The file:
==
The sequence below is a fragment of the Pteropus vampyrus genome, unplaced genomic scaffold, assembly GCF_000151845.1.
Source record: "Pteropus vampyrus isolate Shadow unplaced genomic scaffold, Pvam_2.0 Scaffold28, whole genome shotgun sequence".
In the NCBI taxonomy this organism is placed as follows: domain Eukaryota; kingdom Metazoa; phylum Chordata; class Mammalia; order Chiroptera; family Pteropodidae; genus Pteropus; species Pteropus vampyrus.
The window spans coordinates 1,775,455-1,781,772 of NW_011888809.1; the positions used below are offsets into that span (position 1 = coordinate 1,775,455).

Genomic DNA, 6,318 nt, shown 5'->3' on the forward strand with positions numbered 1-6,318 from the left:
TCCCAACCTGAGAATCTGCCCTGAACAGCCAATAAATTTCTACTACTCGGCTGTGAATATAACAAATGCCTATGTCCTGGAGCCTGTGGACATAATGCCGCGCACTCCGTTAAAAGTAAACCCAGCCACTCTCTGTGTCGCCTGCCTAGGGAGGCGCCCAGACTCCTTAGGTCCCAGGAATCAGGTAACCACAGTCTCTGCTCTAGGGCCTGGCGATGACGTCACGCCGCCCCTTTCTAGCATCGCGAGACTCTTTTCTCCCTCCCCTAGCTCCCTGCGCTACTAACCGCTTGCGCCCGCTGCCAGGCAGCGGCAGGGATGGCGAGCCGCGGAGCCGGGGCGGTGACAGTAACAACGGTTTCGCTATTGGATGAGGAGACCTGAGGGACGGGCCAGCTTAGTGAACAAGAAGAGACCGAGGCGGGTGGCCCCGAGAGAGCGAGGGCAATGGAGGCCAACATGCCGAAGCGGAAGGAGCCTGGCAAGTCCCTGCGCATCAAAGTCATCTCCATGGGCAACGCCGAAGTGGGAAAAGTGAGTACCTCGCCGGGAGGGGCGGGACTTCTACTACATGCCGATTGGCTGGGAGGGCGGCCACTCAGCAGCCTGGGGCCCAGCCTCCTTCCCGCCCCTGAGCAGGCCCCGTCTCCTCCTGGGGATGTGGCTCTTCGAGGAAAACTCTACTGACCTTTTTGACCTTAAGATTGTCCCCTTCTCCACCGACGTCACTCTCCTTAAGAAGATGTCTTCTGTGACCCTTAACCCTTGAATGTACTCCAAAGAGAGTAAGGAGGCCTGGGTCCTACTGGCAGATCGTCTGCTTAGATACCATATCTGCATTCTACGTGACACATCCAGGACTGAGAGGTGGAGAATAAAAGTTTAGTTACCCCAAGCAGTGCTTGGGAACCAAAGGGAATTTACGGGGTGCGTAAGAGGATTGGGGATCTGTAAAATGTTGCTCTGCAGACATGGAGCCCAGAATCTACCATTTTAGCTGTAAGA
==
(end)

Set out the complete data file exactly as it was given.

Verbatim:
The sequence below is a fragment of the Pteropus vampyrus genome, unplaced genomic scaffold, assembly GCF_000151845.1.
Source record: "Pteropus vampyrus isolate Shadow unplaced genomic scaffold, Pvam_2.0 Scaffold28, whole genome shotgun sequence".
In the NCBI taxonomy this organism is placed as follows: domain Eukaryota; kingdom Metazoa; phylum Chordata; class Mammalia; order Chiroptera; family Pteropodidae; genus Pteropus; species Pteropus vampyrus.
The window spans coordinates 1,775,455-1,781,772 of NW_011888809.1; the positions used below are offsets into that span (position 1 = coordinate 1,775,455).

Genomic DNA, 6,318 nt, shown 5'->3' on the forward strand with positions numbered 1-6,318 from the left:
TCCCAACCTGAGAATCTGCCCTGAACAGCCAATAAATTTCTACTACTCGGCTGTGAATATAACAAATGCCTATGTCCTGGAGCCTGTGGACATAATGCCGCGCACTCCGTTAAAAGTAAACCCAGCCACTCTCTGTGTCGCCTGCCTAGGGAGGCGCCCAGACTCCTTAGGTCCCAGGAATCAGGTAACCACAGTCTCTGCTCTAGGGCCTGGCGATGACGTCACGCCGCCCCTTTCTAGCATCGCGAGACTCTTTTCTCCCTCCCCTAGCTCCCTGCGCTACTAACCGCTTGCGCCCGCTGCCAGGCAGCGGCAGGGATGGCGAGCCGCGGAGCCGGGGCGGTGACAGTAACAACGGTTTCGCTATTGGATGAGGAGACCTGAGGGACGGGCCAGCTTAGTGAACAAGAAGAGACCGAGGCGGGTGGCCCCGAGAGAGCGAGGGCAATGGAGGCCAACATGCCGAAGCGGAAGGAGCCTGGCAAGTCCCTGCGCATCAAAGTCATCTCCATGGGCAACGCCGAAGTGGGAAAAGTGAGTACCTCGCCGGGAGGGGCGGGACTTCTACTACATGCCGATTGGCTGGGAGGGCGGCCACTCAGCAGCCTGGGGCCCAGCCTCCTTCCCGCCCCTGAGCAGGCCCCGTCTCCTCCTGGGGATGTGGCTCTTCGAGGAAAACTCTACTGACCTTTTTGACCTTAAGATTGTCCCCTTCTCCACCGACGTCACTCTCCTTAAGAAGATGTCTTCTGTGACCCTTAACCCTTGAATGTACTCCAAAGAGAGTAAGGAGGCCTGGGTCCTACTGGCAGATCGTCTGCTTAGATACCATATCTGCATTCTACGTGACACATCCAGGACTGAGAGGTGGAGAATAAAAGTTTAGTTACCCCAAGCAGTGCTTGGGAACCAAAGGGAATTTACGGGGTGCGTAAGAGGATTGGGGATCTGTAAAATGTTGCTCTGCAGACATGGAGCCCAGAATCTACCATTTTAGCTGTAAGA